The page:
# On DNA Testing

The human genome has sequences of nucleotide base pairs that are repeated over and over again. At each locus of interest, a person has two sets of repeats inherited from each parent. Each possible difference at a locus is an allele. The combinations of the possible differences at multiple loci form a DNA profile that can be used to tie suspects to a crime scene.

## The Accuracy of DNA Testing is Wanting

74/108 crime labs erroneously incriminated a suspect during a mock study. The reported match statistic for whether the match was coincidental varied over 100 trillion-fold.

There are methods (e.g. TrueAllele ) to reanalyze old DNA mixture data using software without the need for lab testing. This could help correct convictions made on faulty DNA tests.

## Your genome isn’t private. Maybe it never was

Golden State Killer case, 2018: Investigators upload sample from 30-year old rape kit to GEDmatch, a genealogy site for finding relatives. Investigators then pieced out family trees, rough age and location down to a single man. Neither he or any of his immediate relatives had made their DNA public.

Given the increasing success of consumer genetics companies, 1 in 25 American adults is in some company’s database, anyone can track down your identity if they have access to your genetic info (think hair strand).

Furthermore, $$\approx$$ 38 genetic variants give good predictions on facial structure.

## Advancements in Genetic Sequencing (and the Role in COVID-19)

The advent of commercial genome sequencing is compared to the invention of the microscope. The National Human Genome Research Insitute invested $200m over 15 years in startups trying to lower the cost and raise the speed of whole-genome sequencing. Many failed, but Solexa’s optical sequencing technique proved successful, and was eventually absorbed into Illumina - the de facto leader in the industry. The HIV genome has 10k letters. SARS-CoV-2 genome has 30k. The human genome has 3b. The seminal Sanger sequencing of the 1970s was labourious: ~35 base pairs in a year. Fast forward to 2010, and we could do 500k letters a day. And now, 3b pairs can be done overnight. Illumina’s NovaSeq 6000s go for ~$1m a pop. In 2014, Illumina announced the $1k genome. In summer 2020, the sequencing cost for a genome was$600. Oxford Nanopore also has an electrical-based (as opposed to optical) and portable, albeit less accurate sequencer.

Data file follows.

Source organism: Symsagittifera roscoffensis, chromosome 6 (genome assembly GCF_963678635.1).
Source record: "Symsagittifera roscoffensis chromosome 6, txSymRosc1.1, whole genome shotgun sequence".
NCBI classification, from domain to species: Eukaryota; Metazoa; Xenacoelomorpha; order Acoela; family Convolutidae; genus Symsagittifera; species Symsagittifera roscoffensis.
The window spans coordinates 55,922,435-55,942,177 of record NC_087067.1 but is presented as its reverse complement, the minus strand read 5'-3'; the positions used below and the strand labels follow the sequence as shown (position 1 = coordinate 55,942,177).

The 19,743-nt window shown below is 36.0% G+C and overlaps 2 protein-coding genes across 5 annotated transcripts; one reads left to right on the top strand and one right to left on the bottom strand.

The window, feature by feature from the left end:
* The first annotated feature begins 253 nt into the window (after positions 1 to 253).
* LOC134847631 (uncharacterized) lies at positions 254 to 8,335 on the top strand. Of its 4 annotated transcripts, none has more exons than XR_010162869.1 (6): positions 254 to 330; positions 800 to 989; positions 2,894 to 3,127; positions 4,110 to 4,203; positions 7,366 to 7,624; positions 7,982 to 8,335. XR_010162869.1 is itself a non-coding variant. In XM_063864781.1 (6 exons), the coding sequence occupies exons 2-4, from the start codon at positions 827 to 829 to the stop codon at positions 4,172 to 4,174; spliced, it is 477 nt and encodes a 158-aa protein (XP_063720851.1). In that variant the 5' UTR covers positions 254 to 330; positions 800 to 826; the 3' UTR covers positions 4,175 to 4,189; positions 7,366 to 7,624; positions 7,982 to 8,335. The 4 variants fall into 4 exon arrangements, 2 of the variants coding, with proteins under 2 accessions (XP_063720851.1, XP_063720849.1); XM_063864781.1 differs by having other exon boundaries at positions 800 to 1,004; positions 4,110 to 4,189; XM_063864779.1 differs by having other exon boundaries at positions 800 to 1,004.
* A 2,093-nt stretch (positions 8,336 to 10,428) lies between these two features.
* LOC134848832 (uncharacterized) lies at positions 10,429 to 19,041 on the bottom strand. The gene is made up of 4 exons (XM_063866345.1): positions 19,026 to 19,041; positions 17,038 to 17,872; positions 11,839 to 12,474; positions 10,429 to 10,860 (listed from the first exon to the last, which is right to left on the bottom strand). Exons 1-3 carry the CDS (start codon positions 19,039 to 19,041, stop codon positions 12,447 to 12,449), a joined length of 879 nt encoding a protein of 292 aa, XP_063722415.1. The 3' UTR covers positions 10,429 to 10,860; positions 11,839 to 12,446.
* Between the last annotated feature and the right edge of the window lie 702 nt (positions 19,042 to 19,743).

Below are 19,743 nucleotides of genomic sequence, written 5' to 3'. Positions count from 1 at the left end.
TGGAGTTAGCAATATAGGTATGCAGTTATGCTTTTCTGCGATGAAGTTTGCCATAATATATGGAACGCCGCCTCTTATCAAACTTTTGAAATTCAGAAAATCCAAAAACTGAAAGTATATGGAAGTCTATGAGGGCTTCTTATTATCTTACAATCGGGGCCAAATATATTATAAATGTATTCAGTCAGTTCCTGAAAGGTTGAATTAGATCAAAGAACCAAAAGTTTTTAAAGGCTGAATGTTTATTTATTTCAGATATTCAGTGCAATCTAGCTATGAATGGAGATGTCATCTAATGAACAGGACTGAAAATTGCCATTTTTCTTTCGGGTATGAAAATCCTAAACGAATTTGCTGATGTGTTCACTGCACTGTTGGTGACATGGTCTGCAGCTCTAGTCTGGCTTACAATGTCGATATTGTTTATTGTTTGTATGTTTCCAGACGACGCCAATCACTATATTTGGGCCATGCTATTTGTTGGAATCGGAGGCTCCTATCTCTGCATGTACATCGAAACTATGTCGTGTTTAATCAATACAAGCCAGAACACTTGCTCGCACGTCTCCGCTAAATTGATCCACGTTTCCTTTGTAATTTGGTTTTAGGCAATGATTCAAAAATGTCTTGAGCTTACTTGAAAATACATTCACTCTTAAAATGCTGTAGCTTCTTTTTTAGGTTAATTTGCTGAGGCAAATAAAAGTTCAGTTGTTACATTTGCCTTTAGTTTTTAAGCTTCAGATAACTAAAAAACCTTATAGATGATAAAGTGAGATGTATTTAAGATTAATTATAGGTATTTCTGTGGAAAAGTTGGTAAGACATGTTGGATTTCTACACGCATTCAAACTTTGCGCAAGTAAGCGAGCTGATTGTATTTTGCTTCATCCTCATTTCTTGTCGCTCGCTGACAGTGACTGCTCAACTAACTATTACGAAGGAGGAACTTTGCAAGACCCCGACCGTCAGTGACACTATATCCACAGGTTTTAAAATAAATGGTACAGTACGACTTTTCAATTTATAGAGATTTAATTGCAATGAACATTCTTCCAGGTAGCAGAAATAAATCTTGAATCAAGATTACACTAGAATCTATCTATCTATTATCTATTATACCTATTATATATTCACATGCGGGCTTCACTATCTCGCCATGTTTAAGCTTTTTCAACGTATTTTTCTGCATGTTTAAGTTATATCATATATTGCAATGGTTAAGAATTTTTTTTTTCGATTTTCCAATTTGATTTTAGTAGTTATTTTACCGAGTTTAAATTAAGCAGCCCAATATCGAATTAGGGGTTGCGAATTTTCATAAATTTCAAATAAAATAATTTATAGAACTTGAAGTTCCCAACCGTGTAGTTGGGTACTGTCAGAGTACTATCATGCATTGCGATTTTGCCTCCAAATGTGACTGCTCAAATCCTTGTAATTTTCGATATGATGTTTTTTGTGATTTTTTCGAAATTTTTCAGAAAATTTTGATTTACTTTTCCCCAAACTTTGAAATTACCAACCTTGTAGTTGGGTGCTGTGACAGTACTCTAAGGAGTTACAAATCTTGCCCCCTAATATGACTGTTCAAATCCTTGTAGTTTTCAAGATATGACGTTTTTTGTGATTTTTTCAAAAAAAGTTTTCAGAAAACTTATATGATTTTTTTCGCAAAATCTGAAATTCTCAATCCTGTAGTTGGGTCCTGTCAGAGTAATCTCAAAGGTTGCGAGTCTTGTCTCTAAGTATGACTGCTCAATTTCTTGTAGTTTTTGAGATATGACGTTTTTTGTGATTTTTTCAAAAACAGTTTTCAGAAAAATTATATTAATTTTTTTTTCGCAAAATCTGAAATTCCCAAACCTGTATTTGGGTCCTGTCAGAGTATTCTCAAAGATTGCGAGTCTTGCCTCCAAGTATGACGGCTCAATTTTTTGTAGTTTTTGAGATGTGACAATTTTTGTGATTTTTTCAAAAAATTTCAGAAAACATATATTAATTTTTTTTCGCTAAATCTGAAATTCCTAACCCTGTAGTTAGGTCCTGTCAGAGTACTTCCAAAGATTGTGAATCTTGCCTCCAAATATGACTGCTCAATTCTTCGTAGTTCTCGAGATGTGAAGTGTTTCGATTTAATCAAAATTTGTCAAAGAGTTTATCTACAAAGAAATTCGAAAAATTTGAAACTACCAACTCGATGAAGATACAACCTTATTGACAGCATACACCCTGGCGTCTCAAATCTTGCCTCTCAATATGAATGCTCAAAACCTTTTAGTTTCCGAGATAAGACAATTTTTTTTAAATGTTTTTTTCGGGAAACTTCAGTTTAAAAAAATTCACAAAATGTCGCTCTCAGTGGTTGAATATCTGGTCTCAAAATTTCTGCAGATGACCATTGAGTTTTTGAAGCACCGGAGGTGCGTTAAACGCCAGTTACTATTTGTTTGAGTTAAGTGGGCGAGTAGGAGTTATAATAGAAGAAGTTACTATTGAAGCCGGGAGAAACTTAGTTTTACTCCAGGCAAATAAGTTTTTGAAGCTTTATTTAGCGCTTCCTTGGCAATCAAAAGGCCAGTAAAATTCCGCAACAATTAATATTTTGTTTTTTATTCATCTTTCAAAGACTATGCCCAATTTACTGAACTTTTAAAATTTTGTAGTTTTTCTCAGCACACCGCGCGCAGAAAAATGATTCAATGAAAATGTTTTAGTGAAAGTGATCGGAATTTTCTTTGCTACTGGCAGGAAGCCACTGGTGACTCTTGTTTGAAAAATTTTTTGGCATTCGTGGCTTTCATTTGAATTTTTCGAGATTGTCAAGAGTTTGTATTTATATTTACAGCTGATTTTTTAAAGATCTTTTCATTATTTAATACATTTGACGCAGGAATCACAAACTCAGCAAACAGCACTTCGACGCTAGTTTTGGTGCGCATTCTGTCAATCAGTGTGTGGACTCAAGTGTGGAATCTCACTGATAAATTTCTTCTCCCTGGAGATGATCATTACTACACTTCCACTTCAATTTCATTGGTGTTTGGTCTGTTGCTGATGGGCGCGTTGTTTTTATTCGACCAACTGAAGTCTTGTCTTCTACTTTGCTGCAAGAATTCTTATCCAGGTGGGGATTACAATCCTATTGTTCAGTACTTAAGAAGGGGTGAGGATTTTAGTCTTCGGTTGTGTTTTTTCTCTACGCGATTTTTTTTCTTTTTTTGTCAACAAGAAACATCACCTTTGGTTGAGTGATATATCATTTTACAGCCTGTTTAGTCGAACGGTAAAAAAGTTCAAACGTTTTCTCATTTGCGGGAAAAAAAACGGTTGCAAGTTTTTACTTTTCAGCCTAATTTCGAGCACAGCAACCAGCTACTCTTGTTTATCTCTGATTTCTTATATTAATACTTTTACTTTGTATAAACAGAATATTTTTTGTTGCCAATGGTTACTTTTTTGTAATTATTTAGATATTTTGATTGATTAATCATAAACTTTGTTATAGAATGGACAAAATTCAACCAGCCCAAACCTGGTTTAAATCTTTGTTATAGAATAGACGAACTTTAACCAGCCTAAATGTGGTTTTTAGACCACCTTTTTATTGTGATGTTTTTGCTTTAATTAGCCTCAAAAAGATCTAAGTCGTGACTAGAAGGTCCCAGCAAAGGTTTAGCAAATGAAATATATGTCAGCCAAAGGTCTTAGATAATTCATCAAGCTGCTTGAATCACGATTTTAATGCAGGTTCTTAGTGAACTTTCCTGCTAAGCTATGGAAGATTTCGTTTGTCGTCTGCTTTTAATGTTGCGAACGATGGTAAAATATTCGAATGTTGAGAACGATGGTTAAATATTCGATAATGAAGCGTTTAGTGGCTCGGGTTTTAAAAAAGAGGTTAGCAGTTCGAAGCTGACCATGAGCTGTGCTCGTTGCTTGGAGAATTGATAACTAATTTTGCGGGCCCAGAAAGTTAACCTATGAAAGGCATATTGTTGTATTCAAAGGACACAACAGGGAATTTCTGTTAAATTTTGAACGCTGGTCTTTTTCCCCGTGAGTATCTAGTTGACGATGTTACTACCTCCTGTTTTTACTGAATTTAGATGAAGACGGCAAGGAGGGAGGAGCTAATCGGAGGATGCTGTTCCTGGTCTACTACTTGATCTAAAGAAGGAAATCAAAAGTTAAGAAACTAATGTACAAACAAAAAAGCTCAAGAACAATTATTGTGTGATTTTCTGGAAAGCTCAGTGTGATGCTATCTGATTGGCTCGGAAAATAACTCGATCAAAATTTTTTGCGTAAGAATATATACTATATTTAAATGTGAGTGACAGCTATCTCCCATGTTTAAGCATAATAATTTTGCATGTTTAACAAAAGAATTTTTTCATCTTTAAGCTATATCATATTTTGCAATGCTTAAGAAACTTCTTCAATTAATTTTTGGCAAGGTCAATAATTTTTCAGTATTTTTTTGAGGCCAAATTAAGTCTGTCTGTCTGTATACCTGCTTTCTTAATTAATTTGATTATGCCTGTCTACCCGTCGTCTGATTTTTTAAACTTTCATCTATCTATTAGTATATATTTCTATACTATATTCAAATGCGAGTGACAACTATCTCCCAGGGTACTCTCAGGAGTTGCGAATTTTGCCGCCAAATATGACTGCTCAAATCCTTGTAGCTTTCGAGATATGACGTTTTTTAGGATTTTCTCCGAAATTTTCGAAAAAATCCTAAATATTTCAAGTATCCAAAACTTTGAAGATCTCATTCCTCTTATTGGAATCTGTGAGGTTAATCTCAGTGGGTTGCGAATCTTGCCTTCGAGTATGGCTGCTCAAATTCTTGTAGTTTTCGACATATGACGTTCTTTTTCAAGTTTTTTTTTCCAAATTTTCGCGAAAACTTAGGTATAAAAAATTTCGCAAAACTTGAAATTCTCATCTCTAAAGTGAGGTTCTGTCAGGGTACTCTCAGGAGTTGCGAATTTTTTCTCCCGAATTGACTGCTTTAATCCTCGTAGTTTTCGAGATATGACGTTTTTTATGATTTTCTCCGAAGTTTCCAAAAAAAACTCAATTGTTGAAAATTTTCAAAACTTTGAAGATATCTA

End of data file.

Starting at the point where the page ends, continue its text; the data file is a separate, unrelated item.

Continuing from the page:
In Jan 2020, a Sydney virologist, with the consent of the Chinese scientist, uploaded the COVID-19 genome sequence to virological.org . Teams from all over the world could analyze the sequences and upload new ones, and hypothesize mutations and spreads.

Genetic surveillance is a popular trend in the community. The idea is to monitor samples and then identify hidden pathways of transmission and curb the spread of infection.

## References

1. The Dangers of DNA Testing. Hampikian, Greg. Boise State University. https://www.nytimes.com/2018/09/21/opinion/the-dangers-of-dna-testing.html . Sep 21, 2018.
2. Your genome isn't private. Maybe it never was. Tessa Alexanian. https://www.eastbaybiosecurity.org/blog/defcon-biohacking-genetic-privacy . 2018-09-19.
3. Genome-wide mapping of global-to-local genetic effects on human facial shape. Claes, P.; Roosenboom, J.; White, J.D. Nature Genetics. https://doi.org/10.1038/s41588-018-0057-4 . 2018-02-19.
4. Genome Sequencing and Covid-19: How Scientists Are Tracking the Virus. Gertner, Jon. https://www.nytimes.com/interactive/2021/03/25/magazine/genome-sequencing-covid-variants.html . Mar 25, 2021.